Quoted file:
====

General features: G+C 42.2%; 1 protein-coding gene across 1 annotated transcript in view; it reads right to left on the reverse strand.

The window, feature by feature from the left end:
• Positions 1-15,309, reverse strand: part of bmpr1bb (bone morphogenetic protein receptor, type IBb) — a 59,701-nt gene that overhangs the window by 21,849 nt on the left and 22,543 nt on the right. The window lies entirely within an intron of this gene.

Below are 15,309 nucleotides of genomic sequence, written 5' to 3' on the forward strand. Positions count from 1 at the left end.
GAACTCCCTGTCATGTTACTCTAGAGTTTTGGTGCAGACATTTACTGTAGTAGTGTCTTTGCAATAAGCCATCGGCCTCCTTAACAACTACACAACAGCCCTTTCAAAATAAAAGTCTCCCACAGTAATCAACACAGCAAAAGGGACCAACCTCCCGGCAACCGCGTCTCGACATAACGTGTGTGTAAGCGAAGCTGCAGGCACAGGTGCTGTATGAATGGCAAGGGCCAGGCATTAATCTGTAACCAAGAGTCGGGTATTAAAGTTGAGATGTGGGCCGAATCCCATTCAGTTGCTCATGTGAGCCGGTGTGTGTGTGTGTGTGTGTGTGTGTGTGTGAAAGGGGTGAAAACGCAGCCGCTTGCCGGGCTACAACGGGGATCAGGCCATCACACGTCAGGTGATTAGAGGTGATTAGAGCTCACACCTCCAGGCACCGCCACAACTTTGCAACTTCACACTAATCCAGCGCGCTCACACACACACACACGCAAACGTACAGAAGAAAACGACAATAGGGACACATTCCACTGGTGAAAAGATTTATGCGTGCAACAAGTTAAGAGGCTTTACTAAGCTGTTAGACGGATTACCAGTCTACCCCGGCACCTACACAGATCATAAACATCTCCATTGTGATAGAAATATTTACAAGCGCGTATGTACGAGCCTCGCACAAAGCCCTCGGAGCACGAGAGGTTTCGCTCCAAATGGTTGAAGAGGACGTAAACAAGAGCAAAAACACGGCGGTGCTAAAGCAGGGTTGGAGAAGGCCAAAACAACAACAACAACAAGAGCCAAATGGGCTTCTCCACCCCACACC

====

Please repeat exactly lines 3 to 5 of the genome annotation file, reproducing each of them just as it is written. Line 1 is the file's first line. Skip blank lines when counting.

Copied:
• Positions 1-15,309, reverse strand: part of bmpr1bb (bone morphogenetic protein receptor, type IBb) — a 59,701-nt gene that overhangs the window by 21,849 nt on the left and 22,543 nt on the right. The window lies entirely within an intron of this gene.

Below are 15,309 nucleotides of genomic sequence, written 5' to 3' on the forward strand. Positions count from 1 at the left end.
GAACTCCCTGTCATGTTACTCTAGAGTTTTGGTGCAGACATTTACTGTAGTAGTGTCTTTGCAATAAGCCATCGGCCTCCTTAACAACTACACAACAGCCCTTTCAAAATAAAAGTCTCCCACAGTAATCAACACAGCAAAAGGGACCAACCTCCCGGCAACCGCGTCTCGACATAACGTGTGTGTAAGCGAAGCTGCAGGCACAGGTGCTGTATGAATGGCAAGGGCCAGGCATTAATCTGTAACCAAGAGTCGGGTATTAAAGTTGAGATGTGGGCCGAATCCCATTCAGTTGCTCATGTGAGCCGGTGTGTGTGTGTGTGTGTGTGTGTGTGTGTGAAAGGGGTGAAAACGCAGCCGCTTGCCGGGCTACAACGGGGATCAGGCCATCACACGTCAGGTGATTAGAGGTGATTAGAGCTCACACCTCCAGGCACCGCCACAACTTTGCAACTTCACACTAATCCAGCGCGCTCACACACACACACACGCAAACGTACAGAAGAAAACGACAATAGGGACACATTCCACTGGTGAAAAGATTTATGCGTGCAACAAGTTAAGAGGCTTTACTAAGCTGTTAGACGGATTACCAGTCTACCCCGGCACCTACACAGATCATAAACATCTCCATTGTGATAGAAATATTTACAAGCGCGTATGTACGAGCCTCGCACAAAGCCCTCGGAGCACGAGAGGTTTCGCTCCAAATGGTTGAAGAGGACGTAAACAAGAGCAAAAACACGGCGGTGCTAAAGCAGGGTTGGAGAAGGCCAAAACAACAACAACAACAAGAGCCAAATGGGCTTCTCCACCCCACACC